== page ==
Tuesday, May 27, 2008

Floren Bluegrass Comes of Age

Floren bluegrass was registered as a cultiver in 1995 in Australia through Plant Breeders Rights, and the IP in the variety is owned by Progressive Seeds.

This year it really seems to have made the big time with reports of the variety outyielding a number of species and varieties on the alkaline black clay soils around central Queensland. Reported yields of 25 large round hay
bales per hectare, outyielding a number of other species.

The exceptional performance of Floren bluegrass on Queensland's Isaac River frontage country inundated by the damaging January 2008 floods, has impressed a gathering of the Marlborough region's cattle producers.

Large tracts of highly productive river country throughout Central Queensland were impacted by the 2008 floods, resulting in prolonged inundation and water-logging that effectively killed off productive grasses.

Experience with Floren bluegrass, a Dicanthium aristatum cultivar first planted in April 2007 as a 25pc component of a shotgun mix of pasture seed sown under a centre pivot encouraged the opportunity for a field day and the 25 neighbouring landholders from along the Isaac and Mackenzie River systems were invited to inspect the resultant Floren bluegrass stand that has dominated and out-competed the post-flood flush of parthenium weed, a very serious weed in the region.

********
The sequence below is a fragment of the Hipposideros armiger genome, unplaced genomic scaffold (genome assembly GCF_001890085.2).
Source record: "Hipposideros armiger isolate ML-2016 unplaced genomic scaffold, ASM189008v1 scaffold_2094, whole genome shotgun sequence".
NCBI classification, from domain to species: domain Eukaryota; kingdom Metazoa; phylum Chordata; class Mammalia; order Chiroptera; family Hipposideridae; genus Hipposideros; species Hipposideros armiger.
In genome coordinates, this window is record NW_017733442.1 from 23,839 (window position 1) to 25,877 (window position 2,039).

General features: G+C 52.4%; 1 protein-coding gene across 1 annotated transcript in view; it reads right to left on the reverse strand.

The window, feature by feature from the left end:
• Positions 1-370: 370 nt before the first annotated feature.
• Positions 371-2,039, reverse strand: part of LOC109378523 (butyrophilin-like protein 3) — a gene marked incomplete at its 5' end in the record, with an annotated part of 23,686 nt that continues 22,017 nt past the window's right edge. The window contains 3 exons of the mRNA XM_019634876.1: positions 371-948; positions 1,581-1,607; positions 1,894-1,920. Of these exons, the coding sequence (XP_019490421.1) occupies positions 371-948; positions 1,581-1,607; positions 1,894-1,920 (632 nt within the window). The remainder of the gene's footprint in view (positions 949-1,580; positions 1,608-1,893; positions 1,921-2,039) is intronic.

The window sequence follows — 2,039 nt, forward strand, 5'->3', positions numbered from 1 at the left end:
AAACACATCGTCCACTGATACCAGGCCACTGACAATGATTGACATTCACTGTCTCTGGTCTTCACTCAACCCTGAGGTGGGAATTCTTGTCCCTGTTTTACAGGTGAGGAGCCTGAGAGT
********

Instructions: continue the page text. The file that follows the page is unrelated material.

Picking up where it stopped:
Floren bluegrass is now the dominant pasture species ahead of buffel and bambatsi panic, and despite some obvious denitrification of the grass following the flooding, the owner cut 200 round bales/ha from an 8ha stand in early April. A 24ha stand of forage sorghum baled at the same time after the flood inundation also cut 200 bales, an indication of the superior yield of the bluegrass. There is a bit of perennial v annual yield arguments in that equation too!

DPI&F principal experimentalist Maurie Conway said landholders who were considering introducing Floren bluegrass into non-irrigated river country should be looking at planting rates of 0.5kg/ha.
"The secret of good pasture establishment is to eliminate or reduce the competition and spraying is often the best option," Mr Conway said. "If the job is done right, then half as much seed will do the job but if it is not done properly, twice as much seed will not be enough. "Be sure to use good quality seed, plant when soil moisture is good and ensure good soil to seed contact by using a roller. Because it is highly palatable, stocking rates should be managed to allow the plants to flower and seed in autumn.

"Even with limited plant numbers, once this grass is established, it will seed prolifically and make a valuable contribution to livestock productivity," Mr Conway said.

Have a look at a few additional on line resources as listed below. It might be suitable for some areas in the NT and the NW as well.




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